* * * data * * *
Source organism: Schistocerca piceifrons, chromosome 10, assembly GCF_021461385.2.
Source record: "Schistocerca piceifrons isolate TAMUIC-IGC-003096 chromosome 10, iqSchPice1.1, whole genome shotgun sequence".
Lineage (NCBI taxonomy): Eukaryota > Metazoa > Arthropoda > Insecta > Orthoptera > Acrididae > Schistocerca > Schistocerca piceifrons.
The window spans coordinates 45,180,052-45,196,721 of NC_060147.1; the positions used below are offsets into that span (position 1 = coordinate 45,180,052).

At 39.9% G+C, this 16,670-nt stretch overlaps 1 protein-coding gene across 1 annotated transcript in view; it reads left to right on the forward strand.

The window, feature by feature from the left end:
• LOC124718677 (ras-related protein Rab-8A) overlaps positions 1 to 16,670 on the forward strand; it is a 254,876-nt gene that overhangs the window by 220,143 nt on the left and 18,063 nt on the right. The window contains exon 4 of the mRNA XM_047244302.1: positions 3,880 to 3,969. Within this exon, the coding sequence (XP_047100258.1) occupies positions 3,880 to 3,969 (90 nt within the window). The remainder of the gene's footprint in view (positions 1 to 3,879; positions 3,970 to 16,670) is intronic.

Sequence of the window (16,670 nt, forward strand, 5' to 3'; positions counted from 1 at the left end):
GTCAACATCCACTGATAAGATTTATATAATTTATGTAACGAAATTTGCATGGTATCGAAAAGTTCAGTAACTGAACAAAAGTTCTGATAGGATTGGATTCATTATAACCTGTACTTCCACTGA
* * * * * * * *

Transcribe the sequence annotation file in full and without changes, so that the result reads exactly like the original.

Source organism: Schistocerca piceifrons, chromosome 10, assembly GCF_021461385.2.
Source record: "Schistocerca piceifrons isolate TAMUIC-IGC-003096 chromosome 10, iqSchPice1.1, whole genome shotgun sequence".
Lineage (NCBI taxonomy): Eukaryota > Metazoa > Arthropoda > Insecta > Orthoptera > Acrididae > Schistocerca > Schistocerca piceifrons.
The window spans coordinates 45,180,052-45,196,721 of NC_060147.1; the positions used below are offsets into that span (position 1 = coordinate 45,180,052).

At 39.9% G+C, this 16,670-nt stretch overlaps 1 protein-coding gene across 1 annotated transcript in view; it reads left to right on the forward strand.

The window, feature by feature from the left end:
• LOC124718677 (ras-related protein Rab-8A) overlaps positions 1 to 16,670 on the forward strand; it is a 254,876-nt gene that overhangs the window by 220,143 nt on the left and 18,063 nt on the right. The window contains exon 4 of the mRNA XM_047244302.1: positions 3,880 to 3,969. Within this exon, the coding sequence (XP_047100258.1) occupies positions 3,880 to 3,969 (90 nt within the window). The remainder of the gene's footprint in view (positions 1 to 3,879; positions 3,970 to 16,670) is intronic.

Sequence of the window (16,670 nt, forward strand, 5' to 3'; positions counted from 1 at the left end):
GTCAACATCCACTGATAAGATTTATATAATTTATGTAACGAAATTTGCATGGTATCGAAAAGTTCAGTAACTGAACAAAAGTTCTGATAGGATTGGATTCATTATAACCTGTACTTCCACTGA